Baby Boom Coming to Retirement Effect on Housing Demand in Canada Essay

Baby Boom Coming to Retirement Effect on Housing Demand in Canada Essay

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The baby boom generation is the generation of the 1945 to 1964; there age distribution is between 49 and 69 years. Many of the baby boomers entered there retirement years and many of them are still working. This generation counts for about 27 per cent of the total population in Canada. The baby boom generation is the largest in Canada followed by the echo baby boomers- the children of baby boomers. (See chart 1 below). Chart number 2 shows that this baby boom generation that brought the housing economy demand really high in the 1970s since the boomers were in there 20s and were buying there own houses, so the 1970s with the strongest sustained period of new home construction in Canada. In 1976 the housing starts reached it is highest remarkable units in Canada with 274,000 units. The baby boomers are going to have a huge effect on the housing market in the upcoming years do to their retirement.

Now as baby boomers enter there retirement years, boomers are not buying houses any more and the younger generation is not large enough to pick up and continue the baby boomers effect on housing. Since the baby boomers grow up, there housing demand change; they probably want a smaller house with no stairs so they would not have trouble climbing up and down the stairs or a condo where they do not shovel the snow and scoop the leaves. Actually many of the baby boomers have single-detached houses but when there children grow up and leave there house they become “empty nester” and they either stay in this single-detached house or they move to a smaller size house. Census data showed that the proportion of people living in a single detached house have been decreasing after the age of 55. For example 67 per cent of the populat...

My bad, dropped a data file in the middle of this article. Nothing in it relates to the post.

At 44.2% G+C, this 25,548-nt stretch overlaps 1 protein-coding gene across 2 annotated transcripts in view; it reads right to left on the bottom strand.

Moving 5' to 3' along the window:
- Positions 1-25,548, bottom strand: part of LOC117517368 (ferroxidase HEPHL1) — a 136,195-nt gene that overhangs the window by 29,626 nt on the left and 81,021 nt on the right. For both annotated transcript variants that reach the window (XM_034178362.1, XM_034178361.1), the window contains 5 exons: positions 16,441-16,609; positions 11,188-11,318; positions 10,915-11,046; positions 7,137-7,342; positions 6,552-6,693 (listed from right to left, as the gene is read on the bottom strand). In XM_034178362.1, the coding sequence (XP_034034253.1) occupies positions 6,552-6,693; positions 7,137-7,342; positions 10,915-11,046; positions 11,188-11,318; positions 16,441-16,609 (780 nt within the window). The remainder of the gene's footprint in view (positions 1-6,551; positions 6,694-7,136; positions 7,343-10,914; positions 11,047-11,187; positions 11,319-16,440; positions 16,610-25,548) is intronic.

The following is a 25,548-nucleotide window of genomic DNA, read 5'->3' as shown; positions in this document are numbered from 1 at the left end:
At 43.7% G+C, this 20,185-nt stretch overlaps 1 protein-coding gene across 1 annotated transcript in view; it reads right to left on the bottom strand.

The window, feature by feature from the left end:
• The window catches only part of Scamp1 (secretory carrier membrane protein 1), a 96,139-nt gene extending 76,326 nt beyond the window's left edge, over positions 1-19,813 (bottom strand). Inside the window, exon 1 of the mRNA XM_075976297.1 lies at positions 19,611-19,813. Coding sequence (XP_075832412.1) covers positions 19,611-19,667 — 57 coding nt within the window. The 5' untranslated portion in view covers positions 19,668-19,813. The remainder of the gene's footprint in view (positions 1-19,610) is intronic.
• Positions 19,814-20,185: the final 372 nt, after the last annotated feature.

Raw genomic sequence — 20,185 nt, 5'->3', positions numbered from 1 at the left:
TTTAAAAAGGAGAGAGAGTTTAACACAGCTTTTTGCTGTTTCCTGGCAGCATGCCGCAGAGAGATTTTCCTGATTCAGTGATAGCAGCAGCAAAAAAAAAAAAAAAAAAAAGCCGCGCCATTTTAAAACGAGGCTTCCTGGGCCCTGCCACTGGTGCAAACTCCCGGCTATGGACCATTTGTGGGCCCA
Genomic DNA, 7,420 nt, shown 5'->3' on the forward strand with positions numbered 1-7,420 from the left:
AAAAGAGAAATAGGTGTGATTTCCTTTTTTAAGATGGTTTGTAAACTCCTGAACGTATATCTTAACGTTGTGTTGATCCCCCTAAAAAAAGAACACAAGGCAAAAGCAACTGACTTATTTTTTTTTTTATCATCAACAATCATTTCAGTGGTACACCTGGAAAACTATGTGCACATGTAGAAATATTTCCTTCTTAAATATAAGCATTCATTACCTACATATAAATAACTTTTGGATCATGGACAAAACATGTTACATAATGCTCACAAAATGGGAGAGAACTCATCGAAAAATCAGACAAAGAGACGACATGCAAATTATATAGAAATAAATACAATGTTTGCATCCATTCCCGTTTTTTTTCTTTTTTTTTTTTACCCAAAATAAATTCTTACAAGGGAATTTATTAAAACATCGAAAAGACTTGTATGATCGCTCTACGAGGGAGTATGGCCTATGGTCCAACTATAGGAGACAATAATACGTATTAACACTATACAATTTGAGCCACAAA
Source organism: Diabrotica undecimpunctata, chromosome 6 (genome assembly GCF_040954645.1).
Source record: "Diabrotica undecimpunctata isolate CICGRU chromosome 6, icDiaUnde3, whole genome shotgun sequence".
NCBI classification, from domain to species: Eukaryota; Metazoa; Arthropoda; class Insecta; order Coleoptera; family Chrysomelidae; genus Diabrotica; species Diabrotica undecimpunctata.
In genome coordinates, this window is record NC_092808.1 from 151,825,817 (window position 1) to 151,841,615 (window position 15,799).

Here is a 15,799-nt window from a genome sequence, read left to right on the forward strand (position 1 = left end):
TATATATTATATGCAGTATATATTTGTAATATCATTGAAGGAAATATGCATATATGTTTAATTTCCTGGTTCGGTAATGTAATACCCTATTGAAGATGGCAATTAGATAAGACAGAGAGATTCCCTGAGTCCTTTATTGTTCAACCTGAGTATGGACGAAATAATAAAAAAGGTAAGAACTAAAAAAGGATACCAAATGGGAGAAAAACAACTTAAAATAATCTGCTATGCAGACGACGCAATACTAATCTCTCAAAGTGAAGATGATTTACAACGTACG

... middle of paper ... N.p., 23 July 2013. Web. 20 Mar. 2014.

5. Antunes, Pedro, and Alicia Macdonald. "Retirement Homes—The Future of Canada’s Housing Market?" The Conference Board of Canada. N.p., 01 Sept. 2011. Web. 23 Mar. 2014.

6. Baxter, David, Andrew Ramlo, and Ryan Berlin. "Charting the Future: Long-run Trends for the Canadian Housing & Mortgage Market." N.p., n.d. Web. 23 Mar. 2014.

7. Beltrame, Julian. "Aging Baby Boomers Helping Change Canada's Housing Market: CMHC." The Globe and Mail, 29 Dec. 2011. Web. 20 Mar. 2014.

8. Macdonald, Alicia. "Canadian Outlook Long-Term Economic Forecast: 2013." The Conference Board of Canada, May 2013. Web. 20 Mar. 2014.

9. Peterson, Brian, and Yi Zheng. "Medium-Term Fluctuations in Canadian House Prices." Bank of Canada, 23 Feb. 2012. Web. 25 Mar. 2014.

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